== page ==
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Old 03-10-2010, 16:49   #16
Mack
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Originally Posted by swatsurgeon View Post
Mack,
The only difference between the two is the addition of a 'potential' hemostatic agent...it is not a miracle worker, just an adjunct. Why not carry something that does offer 1% more potential to stop bleeding....just trying to figure out the rationale people use for what they carry.....not a criticism of you at all.
ss
Hey SwatSurgeon. Good question. A couple reasons I'd rather use kerlix...1-Kerlix is much easier to open with one hand (one hand holding pressure, other hand opening and applying gauze). 2-I didn't notice an improvement in acheiving hemostasis with the Combat Gauze vs Kerlix. Obviously, you have more experience with it than I do, so maybe I'll give it a second chance, but on first glance, I could take it or leave it. Preferably the latter.

BTW, the Quikclot teabags are pretty cool. Just don't open the stuff on a windy day or with rotory wing nearby, else it wreaks havoc on your eyes.
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Old 03-10-2010, 17:22   #17
swatsurgeon
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Originally Posted by Mack View Post
Hey SwatSurgeon. Good question. A couple reasons I'd rather use kerlix...1-Kerlix is much easier to open with one hand (one hand holding pressure, other hand opening and applying gauze). 2-I didn't notice an improvement in acheiving hemostasis with the Combat Gauze vs Kerlix. Obviously, you have more experience with it than I do, so maybe I'll give it a second chance, but on first glance, I could take it or leave it. Preferably the latter.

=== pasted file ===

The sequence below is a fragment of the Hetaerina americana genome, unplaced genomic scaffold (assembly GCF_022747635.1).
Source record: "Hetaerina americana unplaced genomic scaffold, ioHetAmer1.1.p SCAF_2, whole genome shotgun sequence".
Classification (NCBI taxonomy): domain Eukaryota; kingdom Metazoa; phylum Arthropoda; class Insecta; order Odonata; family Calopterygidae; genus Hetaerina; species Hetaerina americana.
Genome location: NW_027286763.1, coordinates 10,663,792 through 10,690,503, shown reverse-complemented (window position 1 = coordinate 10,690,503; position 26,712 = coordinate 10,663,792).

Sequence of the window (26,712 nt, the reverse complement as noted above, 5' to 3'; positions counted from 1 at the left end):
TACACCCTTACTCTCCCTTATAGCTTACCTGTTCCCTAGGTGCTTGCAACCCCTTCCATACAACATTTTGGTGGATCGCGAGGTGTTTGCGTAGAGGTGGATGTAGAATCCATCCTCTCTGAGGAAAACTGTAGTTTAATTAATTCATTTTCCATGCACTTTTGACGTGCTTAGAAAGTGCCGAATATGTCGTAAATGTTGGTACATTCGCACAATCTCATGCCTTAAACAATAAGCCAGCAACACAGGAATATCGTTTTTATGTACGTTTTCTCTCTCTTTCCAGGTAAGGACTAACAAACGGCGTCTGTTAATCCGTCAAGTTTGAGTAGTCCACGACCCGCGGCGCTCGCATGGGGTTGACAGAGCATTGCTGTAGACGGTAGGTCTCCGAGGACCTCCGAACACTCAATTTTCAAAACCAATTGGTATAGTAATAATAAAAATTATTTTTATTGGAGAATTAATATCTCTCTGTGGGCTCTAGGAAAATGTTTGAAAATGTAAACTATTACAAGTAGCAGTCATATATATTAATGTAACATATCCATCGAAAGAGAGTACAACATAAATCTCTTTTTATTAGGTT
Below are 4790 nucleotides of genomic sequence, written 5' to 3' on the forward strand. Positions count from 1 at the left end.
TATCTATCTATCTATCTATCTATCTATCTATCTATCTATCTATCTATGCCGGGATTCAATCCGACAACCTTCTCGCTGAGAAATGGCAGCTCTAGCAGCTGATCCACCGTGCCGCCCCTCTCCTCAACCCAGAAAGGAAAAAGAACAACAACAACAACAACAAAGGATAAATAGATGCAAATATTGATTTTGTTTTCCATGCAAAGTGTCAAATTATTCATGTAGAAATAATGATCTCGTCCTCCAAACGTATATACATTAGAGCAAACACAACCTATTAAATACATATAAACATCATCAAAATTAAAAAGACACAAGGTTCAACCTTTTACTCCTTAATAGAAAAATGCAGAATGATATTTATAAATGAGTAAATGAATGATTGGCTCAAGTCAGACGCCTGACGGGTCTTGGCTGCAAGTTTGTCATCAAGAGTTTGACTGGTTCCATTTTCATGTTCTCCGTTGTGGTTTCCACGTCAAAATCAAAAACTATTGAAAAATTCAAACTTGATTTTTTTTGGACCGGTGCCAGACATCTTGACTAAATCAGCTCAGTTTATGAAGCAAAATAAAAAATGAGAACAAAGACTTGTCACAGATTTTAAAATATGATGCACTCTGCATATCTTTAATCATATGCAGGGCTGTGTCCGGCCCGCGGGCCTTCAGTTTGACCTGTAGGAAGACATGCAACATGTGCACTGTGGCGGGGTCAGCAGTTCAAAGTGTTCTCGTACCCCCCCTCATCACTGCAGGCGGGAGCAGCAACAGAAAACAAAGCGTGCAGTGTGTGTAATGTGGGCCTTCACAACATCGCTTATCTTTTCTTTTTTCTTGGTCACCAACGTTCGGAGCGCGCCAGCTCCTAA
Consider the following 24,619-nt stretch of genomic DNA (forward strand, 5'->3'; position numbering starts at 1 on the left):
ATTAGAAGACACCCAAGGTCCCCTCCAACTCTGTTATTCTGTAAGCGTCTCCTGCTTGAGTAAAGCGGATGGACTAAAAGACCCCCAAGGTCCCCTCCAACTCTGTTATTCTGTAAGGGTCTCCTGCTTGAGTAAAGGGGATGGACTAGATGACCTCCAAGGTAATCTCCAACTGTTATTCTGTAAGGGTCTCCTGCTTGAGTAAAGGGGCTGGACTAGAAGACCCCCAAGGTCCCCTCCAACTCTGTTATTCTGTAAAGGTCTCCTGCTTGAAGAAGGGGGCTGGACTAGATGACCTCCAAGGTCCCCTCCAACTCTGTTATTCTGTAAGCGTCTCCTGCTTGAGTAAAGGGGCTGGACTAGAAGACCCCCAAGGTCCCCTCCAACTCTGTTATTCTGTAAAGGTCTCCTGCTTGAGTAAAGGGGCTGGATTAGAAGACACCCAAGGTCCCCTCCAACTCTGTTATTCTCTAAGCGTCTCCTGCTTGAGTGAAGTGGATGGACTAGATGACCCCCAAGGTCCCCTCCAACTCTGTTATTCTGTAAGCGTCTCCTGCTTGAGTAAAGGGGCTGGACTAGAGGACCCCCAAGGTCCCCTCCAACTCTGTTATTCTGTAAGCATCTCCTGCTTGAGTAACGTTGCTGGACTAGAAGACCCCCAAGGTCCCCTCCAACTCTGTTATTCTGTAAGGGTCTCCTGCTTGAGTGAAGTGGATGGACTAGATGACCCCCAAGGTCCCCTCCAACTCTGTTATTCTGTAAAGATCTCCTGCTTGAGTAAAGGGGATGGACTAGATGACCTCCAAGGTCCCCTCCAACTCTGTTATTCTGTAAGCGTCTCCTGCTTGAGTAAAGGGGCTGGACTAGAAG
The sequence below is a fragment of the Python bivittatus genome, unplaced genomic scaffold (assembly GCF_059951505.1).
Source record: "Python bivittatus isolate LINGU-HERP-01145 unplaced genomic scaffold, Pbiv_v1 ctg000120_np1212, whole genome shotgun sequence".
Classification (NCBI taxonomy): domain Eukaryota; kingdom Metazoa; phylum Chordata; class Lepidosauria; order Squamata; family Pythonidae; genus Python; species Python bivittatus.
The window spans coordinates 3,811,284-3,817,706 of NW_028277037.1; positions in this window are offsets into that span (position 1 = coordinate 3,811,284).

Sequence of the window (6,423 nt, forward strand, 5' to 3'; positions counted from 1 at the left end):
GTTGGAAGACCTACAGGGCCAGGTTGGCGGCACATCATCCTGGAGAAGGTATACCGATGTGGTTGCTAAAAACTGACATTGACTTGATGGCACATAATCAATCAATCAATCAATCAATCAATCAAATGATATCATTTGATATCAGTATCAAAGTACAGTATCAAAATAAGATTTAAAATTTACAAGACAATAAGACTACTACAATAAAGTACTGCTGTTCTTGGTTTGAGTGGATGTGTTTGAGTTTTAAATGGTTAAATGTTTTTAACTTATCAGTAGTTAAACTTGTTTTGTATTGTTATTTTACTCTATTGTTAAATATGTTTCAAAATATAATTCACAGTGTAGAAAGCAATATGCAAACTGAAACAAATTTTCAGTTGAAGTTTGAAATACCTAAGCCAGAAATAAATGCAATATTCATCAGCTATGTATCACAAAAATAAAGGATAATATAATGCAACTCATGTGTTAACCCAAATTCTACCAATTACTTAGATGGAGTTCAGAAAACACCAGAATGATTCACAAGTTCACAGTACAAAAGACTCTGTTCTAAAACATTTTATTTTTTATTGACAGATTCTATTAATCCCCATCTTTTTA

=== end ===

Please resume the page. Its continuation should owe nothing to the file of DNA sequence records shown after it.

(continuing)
BTW, the Quikclot teabags are pretty cool. Just don't open the stuff on a windy day or with rotory wing nearby, else it wreaks havoc on your eyes.
You are so right...even the tea bags have the 'dust' from the contents. The essential part of the equation is as you indicated, proper packing...it's a tamponade effect first and foremost. Most of the time the packing isn't adequate in most operators hands, hence the addition of a hemostatic agent to offer alittle extra....
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Old 03-22-2010, 08:36   #18
AndyBear
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We had combat gauze introduced to us on this most recent deployment. I would find myself reaching for kerlex out of familiarity before i did the thick, not easily op-enable, combat gauze package.

Another medic I know did use it one time and said he couldn't tell a big difference with it, but an over zealous brother had already placed a tourniquet on his leg and continued to return fire. I guess you can't really expect a Bravo to tell the difference between a mangled flesh wound and arterial bleed while he has someone to shoot at. They just get too excited to play with their toys.
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Old 04-24-2010, 10:55   #19